7 days
  -> Xie xie
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16 hrs   confidence: Answerer confidence 3/5Answerer confidence 3/5 peer agreement (net): -1
No context, no conclusion. The following are quoted from OED.


Explanation:
1)A Korean board game.
1895 S. Culin Korean Games 100 The games played on diagrams, like our game of Merrells, receive the name of Ko-no in Korea, a term my informant could not further define. Ibid. 101 In all games of Kono, as in Pa-tok, the black men move first. 1960 R. C. Bell Board & Table Games I. iii. 98 Five Field Kono.+ The object of the game is to move the pieces across to the other side of the board to occupy the places vacated by the opponent, and the first player to do so wins the game. 1970 Nature 19 Sept. 1206/1 Ko-No (Fig. 1) is probably the simplest fully determined board game known.

2)"k@Un@U) Also Konno(h). [Native name.]
a. A Mandingo-speaking people of Sierra Leone; a member of this people. b. The language of the Kono people, having affinities with Vai. Also attrib. or as adj.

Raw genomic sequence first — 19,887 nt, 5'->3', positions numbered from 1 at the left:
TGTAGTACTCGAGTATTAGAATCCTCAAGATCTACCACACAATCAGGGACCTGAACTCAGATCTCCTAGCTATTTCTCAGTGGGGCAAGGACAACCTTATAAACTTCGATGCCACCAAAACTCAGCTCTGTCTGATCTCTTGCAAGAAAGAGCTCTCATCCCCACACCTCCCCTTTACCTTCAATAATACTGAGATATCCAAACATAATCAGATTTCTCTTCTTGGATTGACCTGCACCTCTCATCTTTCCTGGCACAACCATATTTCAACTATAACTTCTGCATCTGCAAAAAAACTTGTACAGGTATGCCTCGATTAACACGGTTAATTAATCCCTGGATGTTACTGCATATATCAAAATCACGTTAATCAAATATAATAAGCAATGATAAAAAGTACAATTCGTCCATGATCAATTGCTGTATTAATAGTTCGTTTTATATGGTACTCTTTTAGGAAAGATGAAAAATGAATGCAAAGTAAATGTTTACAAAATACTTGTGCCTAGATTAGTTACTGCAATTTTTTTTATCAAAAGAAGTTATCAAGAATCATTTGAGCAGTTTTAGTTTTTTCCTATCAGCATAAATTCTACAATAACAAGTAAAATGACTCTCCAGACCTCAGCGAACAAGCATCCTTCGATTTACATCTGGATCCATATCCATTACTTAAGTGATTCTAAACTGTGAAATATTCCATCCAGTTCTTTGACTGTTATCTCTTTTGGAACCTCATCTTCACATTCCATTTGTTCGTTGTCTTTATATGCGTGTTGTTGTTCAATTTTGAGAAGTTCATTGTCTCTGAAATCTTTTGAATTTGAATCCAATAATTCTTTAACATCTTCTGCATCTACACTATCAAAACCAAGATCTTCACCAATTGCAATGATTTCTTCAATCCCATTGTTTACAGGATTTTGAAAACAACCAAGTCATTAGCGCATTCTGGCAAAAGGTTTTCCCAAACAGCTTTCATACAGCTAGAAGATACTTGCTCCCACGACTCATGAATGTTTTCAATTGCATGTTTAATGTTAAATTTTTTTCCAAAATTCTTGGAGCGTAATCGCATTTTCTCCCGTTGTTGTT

1909 R. H. K. Willans in Jrnl. R. Afr. Soc. XXX. 130 The history of the Konnoh people is of great interest.+ The Konnohs at the present day have degenerated into an almost insignificant tribe. Ibid. 145 Soa+in Mendi and Konnoh means three. 1916 N. W. Thomas Specimens Lang. Sierra Leone Introd., Kono, Susu and Kisi were recorded from informants with a very moderate knowledge of English. 1925 T. N. Goddard Handbk. Sierra Leone 55 The Konnos and Korankos are closely connected with the Mandingos. 1925 H. C. Luke Bibliogr. Sierra Leone (ed. 2) 148 Kono Hymns. 1926 F. W. Butt-Thompson Sierra Leone vi. 44 The present border of the Kono lands. 1951 K. L. Little Mende of Sierra Leone iii. 70 The Kono men, who are mostly labourers in the town, wear European shorts and shirt outside the trousers. Ibid. vii. 147 The Mende tend to look down on certain peoples, such as the Kono. 1964 C. Fyfe Sierra Leone Inheritance 250 During the march to Weeima we were attacked on all sides by the Konnos and several of our people were wounded.

Last Hermit
Local time: 22:44
Works in field
Native speaker of: Native in ChineseChinese

Peer comments on this answer (and responses from the answerer)
disagree  Will Matter: trust me, this is "this" in Japanese.
1 day7 hrs
  -> Well, I do trust you that this "Kono" COULBE be Japanese. But it also could be "Korean", right? No contexts, no conclusion.
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2 days20 hrs   confidence: Answerer confidence 3/5Answerer confidence 3/5
コモメー


Explanation:
If it refers to a name, it could be コモメー or ミ。メー

Lu Zou
Australia
Local time: 00:44
Native speaker of: Native in ChineseChinese